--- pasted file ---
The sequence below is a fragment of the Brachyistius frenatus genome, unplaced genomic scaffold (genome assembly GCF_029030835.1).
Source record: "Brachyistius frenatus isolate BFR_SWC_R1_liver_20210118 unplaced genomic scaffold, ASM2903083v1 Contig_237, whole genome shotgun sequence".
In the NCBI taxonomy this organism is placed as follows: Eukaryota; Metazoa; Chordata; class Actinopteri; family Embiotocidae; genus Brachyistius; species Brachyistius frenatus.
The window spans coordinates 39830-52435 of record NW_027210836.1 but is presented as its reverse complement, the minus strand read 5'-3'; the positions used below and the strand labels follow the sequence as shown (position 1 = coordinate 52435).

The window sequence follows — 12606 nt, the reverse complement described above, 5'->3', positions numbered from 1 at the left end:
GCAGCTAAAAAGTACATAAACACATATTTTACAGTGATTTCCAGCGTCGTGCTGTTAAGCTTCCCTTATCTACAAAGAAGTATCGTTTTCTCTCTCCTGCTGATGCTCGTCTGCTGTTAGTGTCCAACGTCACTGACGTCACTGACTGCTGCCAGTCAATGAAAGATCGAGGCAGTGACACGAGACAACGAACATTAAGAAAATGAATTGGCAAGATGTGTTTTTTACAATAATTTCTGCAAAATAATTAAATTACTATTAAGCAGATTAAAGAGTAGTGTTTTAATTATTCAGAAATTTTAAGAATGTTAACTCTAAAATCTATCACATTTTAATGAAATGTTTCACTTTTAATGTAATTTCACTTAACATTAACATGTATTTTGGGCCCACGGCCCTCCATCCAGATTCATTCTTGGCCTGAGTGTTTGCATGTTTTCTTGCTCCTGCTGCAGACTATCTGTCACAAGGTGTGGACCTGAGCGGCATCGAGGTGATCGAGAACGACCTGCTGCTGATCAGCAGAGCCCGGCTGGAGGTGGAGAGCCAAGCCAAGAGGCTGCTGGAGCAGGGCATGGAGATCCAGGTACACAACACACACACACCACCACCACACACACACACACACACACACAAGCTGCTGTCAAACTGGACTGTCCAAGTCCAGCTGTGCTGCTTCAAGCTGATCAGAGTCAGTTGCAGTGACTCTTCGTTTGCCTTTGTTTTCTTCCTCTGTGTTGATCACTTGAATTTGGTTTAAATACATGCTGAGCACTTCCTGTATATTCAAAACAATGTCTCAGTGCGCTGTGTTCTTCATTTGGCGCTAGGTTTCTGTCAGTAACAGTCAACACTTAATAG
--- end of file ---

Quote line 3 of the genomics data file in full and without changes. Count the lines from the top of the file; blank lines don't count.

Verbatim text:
In the NCBI taxonomy this organism is placed as follows: Eukaryota; Metazoa; Chordata; class Actinopteri; family Embiotocidae; genus Brachyistius; species Brachyistius frenatus.